Polychromatic is the type of game that defines easy to pick up, but difficult to master. In my time with the game, which clocked in at around 10-11 hours, I found myself constantly using my binge watching motto which is “just one more.” There is something instantly charming about a game that refuses to let the player go.
Polychromatic is a love letter to games like Geometry Wars and that is noticeable from the very second that the player starts their first game. Players control a ship that shoots bullets at shapes that materialize around the playing field. Enemies come in waves which are labeled on the screen. The type of enemies that appear are random. Unlike other games in the genre, none of the run-throughs in Polychromatic will ever play the same way as the run before. Enemies don’t follow a specific pattern, instead they appear on the screen based on the current situation in the playing field.
I’ve played games like this for years, but this gameplay mechanic made Polychromatic feel fresh. Each session kept me on guard because I never knew what to expect. Some games would last about 10-15 minutes while others ended at the 3-5 minute mark. It doesn’t matter how skilled you are in the game, you never feel safe because the game is swift, intense and absolutely nerve-wrecking.
In addition to shooting enemies with your normal attack, there are two other tricks in your arsenal that can cause some serious (strategic) damage as well. With the press of “RB” players can use a super boost that can move you to another part of the map at a quicker pace and it even kills enemies in the process. Players who use this move must be careful because your invulnerability doesn’t last very long. It’s usually good for a fast getaway. This is particularly useful when the intensity ramps up to 10. The other weapon in the arsenal is the bomb which can be fired with the press of any of the triggers. The bomb destroys all of the enemies in the vicinity of the playing field.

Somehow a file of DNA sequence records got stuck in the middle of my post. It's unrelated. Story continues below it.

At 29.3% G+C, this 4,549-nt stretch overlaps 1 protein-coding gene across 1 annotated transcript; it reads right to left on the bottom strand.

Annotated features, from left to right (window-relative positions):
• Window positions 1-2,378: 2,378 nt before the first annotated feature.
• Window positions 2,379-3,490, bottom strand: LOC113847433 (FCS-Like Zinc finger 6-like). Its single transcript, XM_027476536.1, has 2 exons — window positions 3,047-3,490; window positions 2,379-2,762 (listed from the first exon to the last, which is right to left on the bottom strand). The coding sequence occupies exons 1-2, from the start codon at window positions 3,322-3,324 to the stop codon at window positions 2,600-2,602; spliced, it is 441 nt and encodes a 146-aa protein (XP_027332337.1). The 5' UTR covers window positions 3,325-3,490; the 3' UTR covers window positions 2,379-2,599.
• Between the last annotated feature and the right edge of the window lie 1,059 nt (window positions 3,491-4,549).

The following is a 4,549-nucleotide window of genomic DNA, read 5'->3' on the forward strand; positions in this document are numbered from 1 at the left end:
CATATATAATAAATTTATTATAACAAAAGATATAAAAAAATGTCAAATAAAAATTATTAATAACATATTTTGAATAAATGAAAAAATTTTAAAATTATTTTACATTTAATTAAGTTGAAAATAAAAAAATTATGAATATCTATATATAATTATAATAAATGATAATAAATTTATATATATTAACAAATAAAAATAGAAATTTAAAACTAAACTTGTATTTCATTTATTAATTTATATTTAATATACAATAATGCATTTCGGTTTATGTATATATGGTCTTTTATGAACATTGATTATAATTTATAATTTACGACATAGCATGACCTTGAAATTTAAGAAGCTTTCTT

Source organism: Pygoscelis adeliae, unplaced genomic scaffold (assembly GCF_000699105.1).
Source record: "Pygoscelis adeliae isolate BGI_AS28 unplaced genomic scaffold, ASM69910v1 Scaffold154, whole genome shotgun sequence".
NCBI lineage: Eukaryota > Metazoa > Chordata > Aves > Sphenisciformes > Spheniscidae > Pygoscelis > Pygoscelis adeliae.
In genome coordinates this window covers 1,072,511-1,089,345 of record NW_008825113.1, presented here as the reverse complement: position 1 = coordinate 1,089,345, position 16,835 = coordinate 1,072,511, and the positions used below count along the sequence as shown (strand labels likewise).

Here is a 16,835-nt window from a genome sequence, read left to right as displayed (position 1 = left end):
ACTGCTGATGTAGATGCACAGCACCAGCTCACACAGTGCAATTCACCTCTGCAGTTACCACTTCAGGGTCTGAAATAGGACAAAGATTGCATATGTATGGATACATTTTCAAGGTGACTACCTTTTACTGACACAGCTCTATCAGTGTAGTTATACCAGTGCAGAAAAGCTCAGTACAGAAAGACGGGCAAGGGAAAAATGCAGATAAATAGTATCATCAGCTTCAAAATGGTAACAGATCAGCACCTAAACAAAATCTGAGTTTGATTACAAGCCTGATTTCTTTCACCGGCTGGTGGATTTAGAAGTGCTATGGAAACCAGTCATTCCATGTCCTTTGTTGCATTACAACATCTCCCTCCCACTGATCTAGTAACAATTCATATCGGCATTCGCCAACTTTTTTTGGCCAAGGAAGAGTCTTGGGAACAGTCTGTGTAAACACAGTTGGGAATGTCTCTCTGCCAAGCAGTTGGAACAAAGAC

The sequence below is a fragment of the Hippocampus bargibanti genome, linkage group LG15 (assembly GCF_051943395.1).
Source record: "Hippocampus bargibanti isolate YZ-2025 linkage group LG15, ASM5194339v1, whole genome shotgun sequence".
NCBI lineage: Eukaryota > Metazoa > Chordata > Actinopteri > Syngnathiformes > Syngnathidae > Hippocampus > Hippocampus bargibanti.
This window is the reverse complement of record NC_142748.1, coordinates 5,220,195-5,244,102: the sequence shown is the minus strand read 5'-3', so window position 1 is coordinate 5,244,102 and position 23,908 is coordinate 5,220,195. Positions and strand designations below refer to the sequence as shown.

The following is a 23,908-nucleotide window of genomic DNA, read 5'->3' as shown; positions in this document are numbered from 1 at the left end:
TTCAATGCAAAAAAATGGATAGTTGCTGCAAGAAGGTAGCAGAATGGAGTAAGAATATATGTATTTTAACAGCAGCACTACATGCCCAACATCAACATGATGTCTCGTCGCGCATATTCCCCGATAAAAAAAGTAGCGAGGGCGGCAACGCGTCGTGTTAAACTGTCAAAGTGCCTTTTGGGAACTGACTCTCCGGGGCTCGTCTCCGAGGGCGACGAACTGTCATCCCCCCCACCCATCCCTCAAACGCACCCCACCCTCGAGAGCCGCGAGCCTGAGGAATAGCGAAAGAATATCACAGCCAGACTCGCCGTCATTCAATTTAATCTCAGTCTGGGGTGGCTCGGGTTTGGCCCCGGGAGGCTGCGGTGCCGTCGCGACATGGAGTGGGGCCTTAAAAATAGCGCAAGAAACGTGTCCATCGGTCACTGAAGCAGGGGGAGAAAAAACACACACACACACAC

Each of these weapons serve a purpose in the overall scheme of things, but knowing when to use them is a different story. You start each game off with 3 lives, 3 bombs and 3 dashes. Going through a certain amount of waves will increase each of these things. Polychromatic is very generous when it comes to rewarding players for playing well, but despite the growing arsenal, that may not always be enough.
Polychromatic is broken up into three modes. There is an endless mode which is the default mode in the game. In endless mode, players keep on until all of the lives in the stock pool are depleted. Timed mode gives players two minutes to score as much as possible. There are unlimited lives in this mode while the rules for gaining more bombs and dashes stays the same. Players also gain 10 extra seconds after each wave is completed. Urgency in this mode is at a critical state because unless you have a solid groove, time will be wasted while trying to shoot through waves. The final 30 seconds in particular feel more intense than they should.
Lastly, there is the One-Life mode which is the mode to play if you really want to show the world what you are made of. One-Life mode is self-explanatory. You have to score as many points as possible in just one life. Bombs and dashes can be earned, but players must be on their A game during play-throughs of this gametype.
Polychromatic is the type of game that strives for competition. There is no multiplayer, but the online community will make the game last. The game has leaderboards for each of the three modes (Endless, Timed, One-Life) that will test every player. You can see a friends leaderboard as well as a global leaderboard. At the end of each of the games, you can see the players who are around you in terms of score. Many players crave competition (including me) and seeing the next people on the leaderboards kept me going back for more.
The sound quality is also top notch. From the moment you start playing the game, the score is infectious and very appropriate in every single aspect. It compliments the game and sometimes adds to the stress when an overwhelming number of enemies surround your ship.
It’s weird; Polychromatic isn’t a perfect game, but I didn’t really find anything wrong with it. The visuals are very appealing, the gameplay is responsive and addicting while the modes offer some diversity. Fans of arcade styled shooters will definitely find a lot to enjoy with Polychromatic. It’s a game that screams competition, offers plenty of fun and will keep you interested until you realize that hours have passed by. With a market full of first-person shooters, racing games, and open world games, it’s fun to just relax and play a great throwback to arcade styled games. If you want a new gaming addiction, Polychromatic is definitely the game for you.
Andrew Gonzalez is the Co-Editor-In-Chief of Xbox Enthusiast. When not writing about Xbox, he’s usually reading comics, talking about Taylor Swift, and dreaming of the perfect Jet Force Gemini Reboot. You can follow him on Twitter. @AJGVulture89